Two Philadelphia police officers have been cleared in the shooting death of Brandon Tate-Brown during a car stop in Mayfair on Dec. 15, District Attorney Seth Williams said Friday.
"In this case the facts show a tragedy, a terrible tragedy, but not a crime," Williams said.
He said Tate-Brown was not shot while fleeing and that a handgun in his car has his DNA on it.
The death of Tate-Brown, 25, sparked weeks of protests and calls for police and prosecutors to release all evidence gathered in the case.
His family and their attorney, Brian Mildenberg, have raised questions about apparent contradictions in the initial police account of the shooting and statements from witnesses and investigators.
Williams said the officers' account of the incident was corroborated by civilian witnesses, video footage, physical evidence and DNA testing.
"This is not the case of an unarmed man shot while running away," he said. "It's the case of a struggle."
He said his office's investigation concluded the officer who fired believed Tate-Brown was reaching for a gun and used deadly force to protect himself and others.
"The officer's actions here do not constitute a crime," he said.
Tate-Brown "would not submit to their authority," repeatedly breaking away from the officers, he said.
The D.A. said he spoke to Tate-Brown's mother, Tanya Dickerson, before releasing the findings of his office's investigation.
Dickerson was "very respectful" and understood how the district attorney reached his conclusion, Williams said. But, he acknowledged, the grieving woman may wish for a different result.
"I understand that wholeheartedly," he said.
"All that I can do is evaluate the facts and the evidence and apply the law," Williams said.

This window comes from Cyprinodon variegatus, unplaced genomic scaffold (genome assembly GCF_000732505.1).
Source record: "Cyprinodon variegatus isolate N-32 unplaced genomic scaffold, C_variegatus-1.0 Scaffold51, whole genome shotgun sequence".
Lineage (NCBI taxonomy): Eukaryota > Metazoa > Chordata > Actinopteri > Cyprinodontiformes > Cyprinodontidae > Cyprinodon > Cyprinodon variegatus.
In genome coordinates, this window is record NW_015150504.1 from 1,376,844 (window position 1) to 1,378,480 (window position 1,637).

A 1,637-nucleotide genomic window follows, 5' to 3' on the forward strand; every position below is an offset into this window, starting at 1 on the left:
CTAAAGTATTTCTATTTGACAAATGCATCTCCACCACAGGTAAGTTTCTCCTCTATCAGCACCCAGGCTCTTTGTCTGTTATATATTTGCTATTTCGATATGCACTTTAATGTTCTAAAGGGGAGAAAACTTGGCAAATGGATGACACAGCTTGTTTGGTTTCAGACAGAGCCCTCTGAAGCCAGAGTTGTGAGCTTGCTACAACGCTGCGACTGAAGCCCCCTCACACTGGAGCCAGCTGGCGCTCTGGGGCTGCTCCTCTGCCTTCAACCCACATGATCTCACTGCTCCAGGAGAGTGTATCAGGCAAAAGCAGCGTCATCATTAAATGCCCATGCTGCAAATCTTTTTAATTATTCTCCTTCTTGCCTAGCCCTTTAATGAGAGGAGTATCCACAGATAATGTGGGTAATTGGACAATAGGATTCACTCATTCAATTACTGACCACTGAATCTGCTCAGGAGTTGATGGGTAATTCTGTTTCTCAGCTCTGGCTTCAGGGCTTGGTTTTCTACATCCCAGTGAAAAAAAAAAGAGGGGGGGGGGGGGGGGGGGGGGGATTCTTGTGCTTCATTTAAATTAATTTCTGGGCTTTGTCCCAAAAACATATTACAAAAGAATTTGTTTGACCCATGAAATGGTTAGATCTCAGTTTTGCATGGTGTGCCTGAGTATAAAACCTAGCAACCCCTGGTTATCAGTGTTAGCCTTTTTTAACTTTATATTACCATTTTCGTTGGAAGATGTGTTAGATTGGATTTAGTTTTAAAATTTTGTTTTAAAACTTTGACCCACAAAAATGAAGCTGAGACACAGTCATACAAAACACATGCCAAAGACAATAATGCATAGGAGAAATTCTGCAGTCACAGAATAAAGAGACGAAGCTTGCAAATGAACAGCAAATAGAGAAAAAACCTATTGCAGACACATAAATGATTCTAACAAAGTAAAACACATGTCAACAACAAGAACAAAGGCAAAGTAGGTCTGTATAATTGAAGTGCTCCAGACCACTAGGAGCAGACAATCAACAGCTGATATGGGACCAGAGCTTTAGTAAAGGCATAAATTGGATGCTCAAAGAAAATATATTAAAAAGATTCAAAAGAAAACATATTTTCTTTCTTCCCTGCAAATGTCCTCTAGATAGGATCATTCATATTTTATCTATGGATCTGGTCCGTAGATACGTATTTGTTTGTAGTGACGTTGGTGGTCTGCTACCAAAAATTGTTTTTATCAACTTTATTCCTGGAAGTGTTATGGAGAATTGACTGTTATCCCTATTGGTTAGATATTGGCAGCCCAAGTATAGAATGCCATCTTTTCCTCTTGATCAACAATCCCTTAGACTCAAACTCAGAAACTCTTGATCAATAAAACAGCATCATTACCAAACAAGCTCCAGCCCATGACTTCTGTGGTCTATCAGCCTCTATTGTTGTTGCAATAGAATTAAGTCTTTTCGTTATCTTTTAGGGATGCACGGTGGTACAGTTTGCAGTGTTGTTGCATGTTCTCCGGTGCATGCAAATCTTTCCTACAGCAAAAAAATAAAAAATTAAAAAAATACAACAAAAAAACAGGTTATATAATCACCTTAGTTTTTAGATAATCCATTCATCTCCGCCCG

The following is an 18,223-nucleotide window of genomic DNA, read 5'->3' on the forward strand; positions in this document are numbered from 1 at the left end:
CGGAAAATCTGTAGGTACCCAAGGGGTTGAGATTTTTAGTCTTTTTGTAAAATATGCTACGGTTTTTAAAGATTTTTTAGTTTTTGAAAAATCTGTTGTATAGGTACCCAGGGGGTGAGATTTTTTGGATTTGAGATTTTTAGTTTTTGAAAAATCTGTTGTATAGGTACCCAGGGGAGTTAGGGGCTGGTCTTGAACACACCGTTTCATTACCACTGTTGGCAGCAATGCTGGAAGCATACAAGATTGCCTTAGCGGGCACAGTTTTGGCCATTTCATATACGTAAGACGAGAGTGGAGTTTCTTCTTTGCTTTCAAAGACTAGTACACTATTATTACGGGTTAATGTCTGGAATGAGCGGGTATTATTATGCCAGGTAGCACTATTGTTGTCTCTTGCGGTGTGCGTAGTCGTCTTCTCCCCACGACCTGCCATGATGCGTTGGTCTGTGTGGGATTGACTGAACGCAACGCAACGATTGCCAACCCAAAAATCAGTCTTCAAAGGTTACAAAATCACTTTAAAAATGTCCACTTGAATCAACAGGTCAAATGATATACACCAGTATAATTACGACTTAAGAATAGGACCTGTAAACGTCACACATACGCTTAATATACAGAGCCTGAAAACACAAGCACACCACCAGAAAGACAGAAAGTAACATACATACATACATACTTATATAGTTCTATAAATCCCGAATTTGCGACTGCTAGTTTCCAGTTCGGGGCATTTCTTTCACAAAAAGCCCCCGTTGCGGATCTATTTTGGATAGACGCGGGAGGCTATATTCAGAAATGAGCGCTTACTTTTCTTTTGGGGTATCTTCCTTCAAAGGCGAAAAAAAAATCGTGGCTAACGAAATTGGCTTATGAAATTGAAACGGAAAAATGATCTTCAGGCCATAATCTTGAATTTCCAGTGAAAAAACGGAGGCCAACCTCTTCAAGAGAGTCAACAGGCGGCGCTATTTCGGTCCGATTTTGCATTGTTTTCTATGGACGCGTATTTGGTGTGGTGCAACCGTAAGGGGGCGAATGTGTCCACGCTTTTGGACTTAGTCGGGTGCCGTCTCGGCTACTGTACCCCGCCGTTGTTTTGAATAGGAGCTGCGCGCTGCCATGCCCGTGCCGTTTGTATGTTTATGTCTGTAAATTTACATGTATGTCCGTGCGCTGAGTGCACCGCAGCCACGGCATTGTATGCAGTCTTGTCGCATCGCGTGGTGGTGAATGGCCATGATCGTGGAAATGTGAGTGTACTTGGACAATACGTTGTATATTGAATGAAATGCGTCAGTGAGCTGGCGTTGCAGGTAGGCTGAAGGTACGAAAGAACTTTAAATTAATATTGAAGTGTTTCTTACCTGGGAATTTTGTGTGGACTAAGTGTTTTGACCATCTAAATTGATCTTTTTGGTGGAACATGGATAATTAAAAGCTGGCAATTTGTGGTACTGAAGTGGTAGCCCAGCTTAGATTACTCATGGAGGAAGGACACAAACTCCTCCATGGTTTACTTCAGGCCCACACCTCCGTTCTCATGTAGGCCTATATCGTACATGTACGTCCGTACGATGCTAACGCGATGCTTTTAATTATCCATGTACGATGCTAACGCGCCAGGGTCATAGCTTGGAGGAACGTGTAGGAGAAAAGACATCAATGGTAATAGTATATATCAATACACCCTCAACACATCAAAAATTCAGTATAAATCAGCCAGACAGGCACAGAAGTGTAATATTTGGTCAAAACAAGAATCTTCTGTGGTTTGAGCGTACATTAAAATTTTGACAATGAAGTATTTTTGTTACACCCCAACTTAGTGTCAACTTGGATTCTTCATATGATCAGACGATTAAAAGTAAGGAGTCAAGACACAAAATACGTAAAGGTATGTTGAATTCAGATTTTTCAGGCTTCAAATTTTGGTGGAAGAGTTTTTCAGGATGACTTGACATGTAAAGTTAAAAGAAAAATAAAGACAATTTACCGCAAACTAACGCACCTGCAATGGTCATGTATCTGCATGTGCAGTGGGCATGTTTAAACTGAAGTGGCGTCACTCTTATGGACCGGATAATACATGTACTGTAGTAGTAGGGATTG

Mildenberg, the Tate-Brown family's attorney, later held a news conference outside City Hall, saying, "I'm not here to argue against the discretion of district attorney."
With Dickerson at his side, he indicated a lawsuit was planned.
"There is a substantial difference between a civil and a criminal case," he said.
Mildenberg said the family does not believe the statement that Tate-Brown was reaching for gun matches video they were shown.
"I want you all to see what we saw. And I want you to make a decision," Dickerson said.
"I choked and I cried," Dickerson said of when she learned there would be no charges against the officers in her son's death.
The two officers involved in the shooting have never been identified and returned to duty sometime after Tate-Brown's death.
Williams said that after the officers pulled over Tate-Brown for driving with his day lights at night, one officer noticed a gun tucked between a console and the passenger seat and mouthed the word "gun" to his partner, who then asked the driver step out of the car.
That's when the struggle began, Williams said.
"It seemed like he was trying to get something out of the car," said one witness, whose words were projected on a screen at Williams' news conference.